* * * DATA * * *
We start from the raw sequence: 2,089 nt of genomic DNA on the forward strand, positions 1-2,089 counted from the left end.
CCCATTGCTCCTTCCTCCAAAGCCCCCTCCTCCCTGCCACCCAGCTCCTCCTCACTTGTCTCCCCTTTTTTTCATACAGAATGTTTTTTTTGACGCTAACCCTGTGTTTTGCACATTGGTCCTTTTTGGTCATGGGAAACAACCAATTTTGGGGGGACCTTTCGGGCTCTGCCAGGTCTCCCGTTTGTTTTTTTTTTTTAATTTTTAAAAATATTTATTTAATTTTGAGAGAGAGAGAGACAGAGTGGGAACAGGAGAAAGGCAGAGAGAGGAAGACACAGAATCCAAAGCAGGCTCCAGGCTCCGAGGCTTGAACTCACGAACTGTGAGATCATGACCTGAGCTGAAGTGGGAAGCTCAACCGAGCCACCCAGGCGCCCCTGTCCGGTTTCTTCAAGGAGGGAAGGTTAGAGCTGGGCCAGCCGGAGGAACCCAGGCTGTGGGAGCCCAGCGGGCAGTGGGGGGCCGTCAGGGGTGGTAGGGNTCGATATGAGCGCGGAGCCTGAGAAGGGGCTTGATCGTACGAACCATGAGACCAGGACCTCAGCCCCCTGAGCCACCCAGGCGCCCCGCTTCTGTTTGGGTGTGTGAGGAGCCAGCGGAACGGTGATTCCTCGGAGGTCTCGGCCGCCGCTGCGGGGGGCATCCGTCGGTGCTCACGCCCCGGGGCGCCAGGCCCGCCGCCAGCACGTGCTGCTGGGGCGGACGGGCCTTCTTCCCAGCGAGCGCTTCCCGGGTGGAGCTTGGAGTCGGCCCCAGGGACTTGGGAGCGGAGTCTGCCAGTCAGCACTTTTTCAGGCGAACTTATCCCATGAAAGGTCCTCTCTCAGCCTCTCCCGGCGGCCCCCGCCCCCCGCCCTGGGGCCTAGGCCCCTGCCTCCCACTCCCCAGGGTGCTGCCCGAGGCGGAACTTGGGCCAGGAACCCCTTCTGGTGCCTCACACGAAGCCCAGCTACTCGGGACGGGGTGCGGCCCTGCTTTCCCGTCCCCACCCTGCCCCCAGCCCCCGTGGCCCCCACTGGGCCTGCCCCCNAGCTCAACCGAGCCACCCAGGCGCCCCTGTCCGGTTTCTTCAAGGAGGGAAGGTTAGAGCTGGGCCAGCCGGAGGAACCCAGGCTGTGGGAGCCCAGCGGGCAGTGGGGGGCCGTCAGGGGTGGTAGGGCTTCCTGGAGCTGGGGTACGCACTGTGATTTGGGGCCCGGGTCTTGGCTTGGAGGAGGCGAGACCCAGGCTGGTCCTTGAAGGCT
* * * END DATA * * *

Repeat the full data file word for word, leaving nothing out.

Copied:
We start from the raw sequence: 2,089 nt of genomic DNA on the forward strand, positions 1-2,089 counted from the left end.
CCCATTGCTCCTTCCTCCAAAGCCCCCTCCTCCCTGCCACCCAGCTCCTCCTCACTTGTCTCCCCTTTTTTTCATACAGAATGTTTTTTTTGACGCTAACCCTGTGTTTTGCACATTGGTCCTTTTTGGTCATGGGAAACAACCAATTTTGGGGGGACCTTTCGGGCTCTGCCAGGTCTCCCGTTTGTTTTTTTTTTTTAATTTTTAAAAATATTTATTTAATTTTGAGAGAGAGAGAGACAGAGTGGGAACAGGAGAAAGGCAGAGAGAGGAAGACACAGAATCCAAAGCAGGCTCCAGGCTCCGAGGCTTGAACTCACGAACTGTGAGATCATGACCTGAGCTGAAGTGGGAAGCTCAACCGAGCCACCCAGGCGCCCCTGTCCGGTTTCTTCAAGGAGGGAAGGTTAGAGCTGGGCCAGCCGGAGGAACCCAGGCTGTGGGAGCCCAGCGGGCAGTGGGGGGCCGTCAGGGGTGGTAGGGNTCGATATGAGCGCGGAGCCTGAGAAGGGGCTTGATCGTACGAACCATGAGACCAGGACCTCAGCCCCCTGAGCCACCCAGGCGCCCCGCTTCTGTTTGGGTGTGTGAGGAGCCAGCGGAACGGTGATTCCTCGGAGGTCTCGGCCGCCGCTGCGGGGGGCATCCGTCGGTGCTCACGCCCCGGGGCGCCAGGCCCGCCGCCAGCACGTGCTGCTGGGGCGGACGGGCCTTCTTCCCAGCGAGCGCTTCCCGGGTGGAGCTTGGAGTCGGCCCCAGGGACTTGGGAGCGGAGTCTGCCAGTCAGCACTTTTTCAGGCGAACTTATCCCATGAAAGGTCCTCTCTCAGCCTCTCCCGGCGGCCCCCGCCCCCCGCCCTGGGGCCTAGGCCCCTGCCTCCCACTCCCCAGGGTGCTGCCCGAGGCGGAACTTGGGCCAGGAACCCCTTCTGGTGCCTCACACGAAGCCCAGCTACTCGGGACGGGGTGCGGCCCTGCTTTCCCGTCCCCACCCTGCCCCCAGCCCCCGTGGCCCCCACTGGGCCTGCCCCCNAGCTCAACCGAGCCACCCAGGCGCCCCTGTCCGGTTTCTTCAAGGAGGGAAGGTTAGAGCTGGGCCAGCCGGAGGAACCCAGGCTGTGGGAGCCCAGCGGGCAGTGGGGGGCCGTCAGGGGTGGTAGGGCTTCCTGGAGCTGGGGTACGCACTGTGATTTGGGGCCCGGGTCTTGGCTTGGAGGAGGCGAGACCCAGGCTGGTCCTTGAAGGCT